That means making exercise a regular part of family time — and joining in wherever you can. Try learning a new sport together, taking a daily walk after dinner, or playing an active video game before family movie night.
When the whole family gets their bodies moving, everyone benefits. “I love being the parent who can run and chase the child, and not just sit on the couch and watch them running around,” Thurman says. “It’s pretty great.”
5. Head Outdoors
Whether you tackle a nearby hiking trail, run some errands on foot, or just walk around the neighborhood, spending time outdoors will give everyone some fresh air, vitamin D, and a change of scenery.
Add in a little encouragement with a few games. Do a scavenger hunt, bring along some field guides, or entice the group with whatever you’ll find at the end — an alpine lake, the library, a playground, a fun store, or just a tasty post-hike snack.
Or download the free Geocaching app, which is basically a real-world, outdoor treasure hunt — which can entice even the most reluctant kids to go exploring.
6. Head to an Adventure Zone
Have you ever spent hours jumping around in a bounce house, bouncing between trampolines, or sprinting to avoid lasers? It’s a blast — and a good workout! Plan a monthly trip to one of these adventures zones and join in on the fun.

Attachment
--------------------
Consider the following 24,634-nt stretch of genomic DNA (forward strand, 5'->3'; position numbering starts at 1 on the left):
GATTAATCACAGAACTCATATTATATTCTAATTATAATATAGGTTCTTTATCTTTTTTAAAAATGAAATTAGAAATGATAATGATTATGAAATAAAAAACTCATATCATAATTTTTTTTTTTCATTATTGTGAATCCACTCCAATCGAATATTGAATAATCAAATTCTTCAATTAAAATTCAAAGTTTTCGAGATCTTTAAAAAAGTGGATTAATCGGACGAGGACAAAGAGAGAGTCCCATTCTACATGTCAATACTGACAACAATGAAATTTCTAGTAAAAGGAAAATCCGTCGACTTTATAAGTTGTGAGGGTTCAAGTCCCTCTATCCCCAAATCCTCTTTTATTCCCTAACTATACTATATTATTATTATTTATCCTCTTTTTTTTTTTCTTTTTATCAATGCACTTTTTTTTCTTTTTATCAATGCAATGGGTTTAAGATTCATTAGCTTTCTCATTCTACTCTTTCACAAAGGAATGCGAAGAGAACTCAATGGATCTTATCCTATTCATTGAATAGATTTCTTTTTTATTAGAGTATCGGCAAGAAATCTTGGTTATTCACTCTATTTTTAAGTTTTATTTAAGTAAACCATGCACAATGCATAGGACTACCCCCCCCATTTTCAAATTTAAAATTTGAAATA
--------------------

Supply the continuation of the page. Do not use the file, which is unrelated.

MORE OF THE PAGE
7. Give Active Gifts
When you’re shopping for birthdays and holidays, look for active toys like hula hoops, soccer balls, jump ropes, Skip-Its, and Velcro ball paddles. For older kids, get some roller blades, a pogo stick, a skateboard, or a scooter.
Or give them a kid-friendly activity tracker. Not only will it help them get excited about reaching their activity goals, but it’s also a fun way to get younger kids interested in learning numbers and solving simple math problems — like how many steps they need to meet their goal (or outpace their sibling).
8. Try a Sport
Ask your kids if there’s a sport they’d like to try, and consider signing them up with a friend or sibling so they feel more comfortable. It’ll get them moving and they might cultivate a lifelong love of a new activity along the way.
You don’t need to commit to an intense training schedule just yet — you can borrow or rent gear, and sign-up for short camps or a few classes before committing to an entire season.
And don’t overlook some of the less mainstream sports, like water polo, rock climbing, roller derby, or disc golf.
9. Encourage Creative Play
Think about how much movement is involved in so many popular games — like running around the house during Hide and Seek, crawling through a pillow fort, having a dance party in the living room, or playing tag in the yard. Even searching for Pokemon is just a walk in disguise!
Most creative games involve some form of exercise, so encourage that to help them form healthy habits and make movement a second-nature part of their lifestyle.
“For children, the most important part is to keep them moving and enjoying the activity as much as possible,” Mentus says. “If that enjoyment is not first cultivated, then most likely they will stop exercising when there is no one to make them do it anymore.”